leaving the area and noted a catalytic converter had been removed from a vehicle parked nearby. The continued to search the area, located the SUV and made the stop. During the initial investigation, …
leaving the area and noted a catalytic converter had been removed from a vehicle parked nearby. The continued to search the area, located the SUV and made the stop. During the initial investigation, they observed power tools and a catalytic converter in the passenger compartment of the vehicle. The three occupants were arrested for Felony theft.
This catch would not have been possible without the quick response from residents in the area. But why are catalytic converters so popular for thieves? Looking at the history of catalytic converters might explain the sudden increase in thefts.
According to the US Environmental Protection Agency, Catalytic Converters are one of the greatest environmental inventions of all times because they reduce most of the toxic car emissions by 99 percent. But why are thefts of these items so popular among thieves? Before that can be answered, let’s look at what they do and what they are made of.
When you drive your vehicle, the engine burns a mixture of gasoline and oxygen to produce the energy that moves the vehicle. The burning of the gasoline produces a variety of hydrocarbons. If engines were 100 percent efficient at burning those hydrocarbons, the complete combustion would combine them with oxygen and form two things: carbon dioxide and water vapor.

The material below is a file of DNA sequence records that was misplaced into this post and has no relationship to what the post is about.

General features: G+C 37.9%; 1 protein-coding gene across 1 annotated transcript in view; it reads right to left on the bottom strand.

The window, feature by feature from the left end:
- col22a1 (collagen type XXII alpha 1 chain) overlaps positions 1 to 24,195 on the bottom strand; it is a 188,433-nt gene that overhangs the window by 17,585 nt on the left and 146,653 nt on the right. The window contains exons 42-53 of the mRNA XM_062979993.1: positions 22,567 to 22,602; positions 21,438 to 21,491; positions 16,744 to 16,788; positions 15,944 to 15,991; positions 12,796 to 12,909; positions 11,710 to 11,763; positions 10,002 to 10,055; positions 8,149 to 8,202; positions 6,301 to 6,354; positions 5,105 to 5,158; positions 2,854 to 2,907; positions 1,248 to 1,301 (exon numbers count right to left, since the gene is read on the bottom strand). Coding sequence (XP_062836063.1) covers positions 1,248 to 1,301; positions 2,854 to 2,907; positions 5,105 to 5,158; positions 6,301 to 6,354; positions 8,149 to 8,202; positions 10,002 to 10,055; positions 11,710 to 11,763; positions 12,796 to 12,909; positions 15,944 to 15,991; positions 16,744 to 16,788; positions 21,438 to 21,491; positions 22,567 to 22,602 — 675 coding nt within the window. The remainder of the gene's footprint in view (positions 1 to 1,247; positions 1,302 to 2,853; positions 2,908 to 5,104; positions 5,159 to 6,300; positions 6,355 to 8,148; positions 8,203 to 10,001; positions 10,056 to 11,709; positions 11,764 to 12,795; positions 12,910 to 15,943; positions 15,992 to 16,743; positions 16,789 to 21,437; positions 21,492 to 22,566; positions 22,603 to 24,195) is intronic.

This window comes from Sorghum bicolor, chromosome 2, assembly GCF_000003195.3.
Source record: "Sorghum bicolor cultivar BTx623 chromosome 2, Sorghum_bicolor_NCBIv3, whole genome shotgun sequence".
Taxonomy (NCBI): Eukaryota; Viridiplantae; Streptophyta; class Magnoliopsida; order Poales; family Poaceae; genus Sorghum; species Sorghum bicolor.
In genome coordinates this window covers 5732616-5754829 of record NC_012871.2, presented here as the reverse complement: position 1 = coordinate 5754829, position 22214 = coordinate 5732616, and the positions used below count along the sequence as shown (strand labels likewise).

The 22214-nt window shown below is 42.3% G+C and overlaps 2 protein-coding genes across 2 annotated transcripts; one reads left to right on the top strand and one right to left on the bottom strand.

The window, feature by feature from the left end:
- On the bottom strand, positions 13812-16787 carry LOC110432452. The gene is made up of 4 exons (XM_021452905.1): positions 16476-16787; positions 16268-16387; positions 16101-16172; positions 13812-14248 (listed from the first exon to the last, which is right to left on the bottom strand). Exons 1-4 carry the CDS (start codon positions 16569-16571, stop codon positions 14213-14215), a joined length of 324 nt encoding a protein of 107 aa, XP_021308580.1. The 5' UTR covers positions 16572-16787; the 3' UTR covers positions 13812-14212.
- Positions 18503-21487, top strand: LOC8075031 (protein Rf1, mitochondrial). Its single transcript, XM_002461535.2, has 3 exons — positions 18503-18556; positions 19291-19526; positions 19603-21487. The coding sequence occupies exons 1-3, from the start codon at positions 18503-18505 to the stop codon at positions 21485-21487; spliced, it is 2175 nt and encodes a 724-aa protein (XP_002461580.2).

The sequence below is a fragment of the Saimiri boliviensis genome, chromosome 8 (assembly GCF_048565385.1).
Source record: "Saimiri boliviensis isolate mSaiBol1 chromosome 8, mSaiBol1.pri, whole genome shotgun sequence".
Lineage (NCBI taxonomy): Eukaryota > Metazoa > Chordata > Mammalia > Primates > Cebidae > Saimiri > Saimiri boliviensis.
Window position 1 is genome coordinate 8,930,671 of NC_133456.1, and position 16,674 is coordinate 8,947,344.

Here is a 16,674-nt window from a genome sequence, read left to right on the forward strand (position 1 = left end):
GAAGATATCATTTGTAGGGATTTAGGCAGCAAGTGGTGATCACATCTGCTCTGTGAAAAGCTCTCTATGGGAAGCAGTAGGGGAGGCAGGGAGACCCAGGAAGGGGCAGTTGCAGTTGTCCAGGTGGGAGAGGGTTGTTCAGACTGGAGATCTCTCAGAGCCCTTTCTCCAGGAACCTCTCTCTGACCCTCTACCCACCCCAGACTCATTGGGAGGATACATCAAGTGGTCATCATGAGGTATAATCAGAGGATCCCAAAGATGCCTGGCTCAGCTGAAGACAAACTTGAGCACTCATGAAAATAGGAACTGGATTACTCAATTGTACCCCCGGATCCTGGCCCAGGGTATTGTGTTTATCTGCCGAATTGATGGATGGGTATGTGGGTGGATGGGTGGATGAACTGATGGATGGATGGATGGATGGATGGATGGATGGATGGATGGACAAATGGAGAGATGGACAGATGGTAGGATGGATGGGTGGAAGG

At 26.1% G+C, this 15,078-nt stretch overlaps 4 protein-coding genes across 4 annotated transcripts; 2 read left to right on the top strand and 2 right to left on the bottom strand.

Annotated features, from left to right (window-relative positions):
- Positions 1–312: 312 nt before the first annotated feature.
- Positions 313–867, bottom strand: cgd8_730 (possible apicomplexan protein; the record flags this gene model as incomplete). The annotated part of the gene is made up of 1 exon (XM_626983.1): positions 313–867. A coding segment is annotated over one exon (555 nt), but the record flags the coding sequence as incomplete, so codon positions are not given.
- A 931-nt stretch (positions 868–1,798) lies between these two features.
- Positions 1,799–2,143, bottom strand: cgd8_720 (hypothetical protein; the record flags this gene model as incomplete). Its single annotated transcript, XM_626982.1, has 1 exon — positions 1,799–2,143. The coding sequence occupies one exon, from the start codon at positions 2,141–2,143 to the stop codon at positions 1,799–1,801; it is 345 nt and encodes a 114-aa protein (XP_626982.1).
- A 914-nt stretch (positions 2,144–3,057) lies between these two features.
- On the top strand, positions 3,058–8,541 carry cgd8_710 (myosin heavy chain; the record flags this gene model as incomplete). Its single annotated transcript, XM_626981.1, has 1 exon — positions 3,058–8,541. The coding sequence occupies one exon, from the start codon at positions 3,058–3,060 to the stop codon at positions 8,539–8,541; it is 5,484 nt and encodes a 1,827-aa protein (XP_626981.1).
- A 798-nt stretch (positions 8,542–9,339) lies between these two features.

Because the real-world application of combustion engines is not 100% efficient, the combustion piece leaves toxic gasses like carbon monoxide and nitrogen oxide that leave the combustion chambers and exit through the exhaust system. Thankfully, in the 1970s, there were regulations put in place to curb that and thus, the catalytic converter was invented, and they are effective at their jobs.
As the toxic fumes make their way through the exhaust system, they pass through the catalytic converter before reaching the muffler and out the tail pipe. Mufflers are simply there to reduce the sound of the combustion, that is their only role, catalytic converters do all the heavy lifting.
Inside the catalytic converter is a series of plates made up of platinum, rhodium, and palladium. The fist combination is platinum and rhodium. These two metals speed up what is called a reduction reaction. The reduction reaction is when a compound loses an atom, in this case, oxygen. Platinum and rhodium reduce the toxic nitrogen oxide from the imperfect combustion process by pulling the oxygen atom out. The oxygen is then released as a gas and the remaining compound is reduced to nitrogen gas, both of which are harmless.
After the first conversion, platinum and palladium speed up an oxidation reaction, the opposite of the reduction reaction from above. The two metals gather oxygen and use them to oxidize the leftover hydrocarbons from the gasoline and carbon monoxide to, for the most part, produce carbon dioxide and water. Again, it’s not 100% efficient, but a significant change from nothing in the 70’s.
Of course, over the past decades, these devices have become more and more efficient and effective, but that also means their contents become more and more rare. Platinum, palladium, and rhodium are all extremely rare metals. Extremely rare means that as more of these materials are used, the more price goes up. The demand for them is way up because they are also used in many electronics aside from the auto industry.
According to scitechdaily.com, in 2016, rhodium was roughly $600 per ounce, now, it is over $21,000 per ounce, which is 10 times that of gold. One catalytic converter has roughly $400 of rhodium in it. That does not factor in the platinum, which is currently at $1,200 per oz and palladium, which is $2,800 per oz. Just with the three raw materials, the average converter has over $600 of those materials in them.